By Darin and Chad Carpenter and Lucas Elliott; Willow Creek Press; 2015; 148 pages; $19.95
"Moose: The Movie" is an Alaska-made low budget gem that hit theaters around the state this past spring and became an immediate cult classic. Filmed near Wasilla, it's the chilling tale of the fictional town of Gangrene Gulch, which finds itself terrified by the monstrous Moosetaur, a half man-half moose that rampages through the surrounding woods, shredding residents with its hooves and horns and leaving everyone stupid with terror, emphasis on the stupid part.
The movie mocks both horror films and Alaskans with unrestrained glee, and it's funnier than anyone has a right to expect from a production team and cast who, for the most part, had little if any prior experience with filmmaking. Even when blood splatters across the screen it's a riot.
"Moose" is the brainchild, if you can call it that, of the Carpenter Brothers, North Pole resident Darin, and his better-known Wasilla-based brother Chad, creator of the syndicated comic strip Tundra. So with a cartoonist involved in a movie that depends heavily on sight gags, the obvious question would be, "Is there a graphic novel?"
Of course there is, although rather than have Chad Carpenter draw it, that task fell to Anchorage artist Lucas Elliott. The artist delivers a 148-page streamlined adaptation that pulls the main plot threads from the film and weaves them into a fast-paced, eye-pleasing version that can be easily read in a single sitting. It's every bit as funny as the movie, even if many of the best parts and quirkiest characters got left out.
Funny in just the right way
Farming the artwork out to Elliott was a good move. Chad Carpenter is an accomplished cartoonist to be sure. But his style is geared for the funny pages. The movie has a lot of action while the actors' physical appearances on screen are pivotal to the development of their roles. Carpenter is great with visual punch lines, but he likely would have struggled to bring the film to life on the page.
Elliott doesn't use a strictly realistic style either. His approach combines uncluttered panels with humans that are always exhibiting exaggerated physical traits. It's an ideal fit for something never intended to be taken seriously. Whether the characters are just standing around gesticulating or running for their lives, they look funny in just the right way and there's little going on in the background to distract readers. Elliott keeps the focus on what's happening and how the characters respond.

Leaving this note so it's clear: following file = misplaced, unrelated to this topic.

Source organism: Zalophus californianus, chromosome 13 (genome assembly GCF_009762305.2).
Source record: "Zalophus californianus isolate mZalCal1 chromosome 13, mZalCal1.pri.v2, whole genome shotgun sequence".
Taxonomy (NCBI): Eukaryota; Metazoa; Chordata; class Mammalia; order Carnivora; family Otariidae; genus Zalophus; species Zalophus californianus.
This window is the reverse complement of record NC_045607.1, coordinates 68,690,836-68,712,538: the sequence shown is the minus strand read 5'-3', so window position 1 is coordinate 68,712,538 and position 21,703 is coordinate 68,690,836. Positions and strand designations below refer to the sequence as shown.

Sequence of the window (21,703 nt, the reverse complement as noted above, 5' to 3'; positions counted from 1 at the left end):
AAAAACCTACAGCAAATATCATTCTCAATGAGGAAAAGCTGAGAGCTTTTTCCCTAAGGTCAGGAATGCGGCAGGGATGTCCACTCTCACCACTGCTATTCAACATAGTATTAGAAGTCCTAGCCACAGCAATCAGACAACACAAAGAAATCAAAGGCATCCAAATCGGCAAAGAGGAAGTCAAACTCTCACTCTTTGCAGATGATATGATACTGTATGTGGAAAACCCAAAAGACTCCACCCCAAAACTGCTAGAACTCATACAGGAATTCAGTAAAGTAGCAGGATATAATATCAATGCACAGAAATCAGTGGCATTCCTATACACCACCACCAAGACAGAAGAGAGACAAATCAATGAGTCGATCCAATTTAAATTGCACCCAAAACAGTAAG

Anyone who has seen the movie knows that the biggest challenge for any artist would be doing justice to its leading man, park ranger Zack del Pollo. The role was filled by novice actor Zack Lanphier, whose face is an ever-shifting canvas of awkward expressions from the moment he steps into the screen. Plenty of the film's laughs are provided by his facial reactions to transpiring events, and capturing that would be a difficult task for anyone. Rather than try to duplicate it, Elliott compensates with the same exaggeration he employs elsewhere. Nauseated, agitated or just dumbfounded, the face of the Zack found in the graphic novel is consistently distorted beyond reality for effect.
Another challenge is the Moosetaur itself. The joke with the monster in the movie is that it's obviously a big guy dressed in brown rags wearing an enormous moose head with glowing eyes. It's too funny to be scary, even when it's killing someone. Elliott chooses to downplay this and instead shroud the Moosetaur in shadows. It never makes a fully revealed appearance and the effect is something like that of the first Alien movie, where there are quick glimpses as the carnage commences, and then the monster is gone, letting the reader's imagination draw its own picture.
The crucial thing for any graphic novel based on a movie is whether or not it can stand alone as its own work. Would it make sense to someone who hasn't seen the film? In the case of "Moose," the answer is yes. The Carpenters and Elliott have pared down the script to the basic plot line here.
Many of the supporting characters from the movie have been dropped or minimized, as have numerous scenes. Fans of the movie will be disappointed to find their favorite bit players eliminated. For the sake of bringing the story into comic form, however, these omissions help smooth the flow. The large array of off-kilter weirdos that pass through the film are a large part of what makes it so quirkily Alaskan, and that aspect of the story is lost here. However, so many walk-ons could have left readers confused and swelled the graphic adaptation to a length longer than necessary.
A few things don't quite work. The hippie scene, one of the most hysterical parts of the movie, is critical to the plot and has to be included. But without the godawful guitar playing and off-key singing, it loses its impact. On the other hand, the overly long closing scene, the movie's only real flaw, is just a single panel taking up the last page here. The joke is delivered and the show is over. It works much better this way.
Like "Moose: The Movie," "Moose" is a fun work produced by some talented Alaskans with a great sense of humor. It's a clever sendup of Alaska cliches and the horror genre, mocking both in a consistently lighthearted way. It's suitable for most ages. One needn't be a comic geek to enjoy it. Anyone who's ever picked up a horror story, been to a scream flick, or spent time in Alaska will appreciate the jokes.
David A. James is a Fairbanks-based freelance writer and critic.
Alaska Dispatch Publishing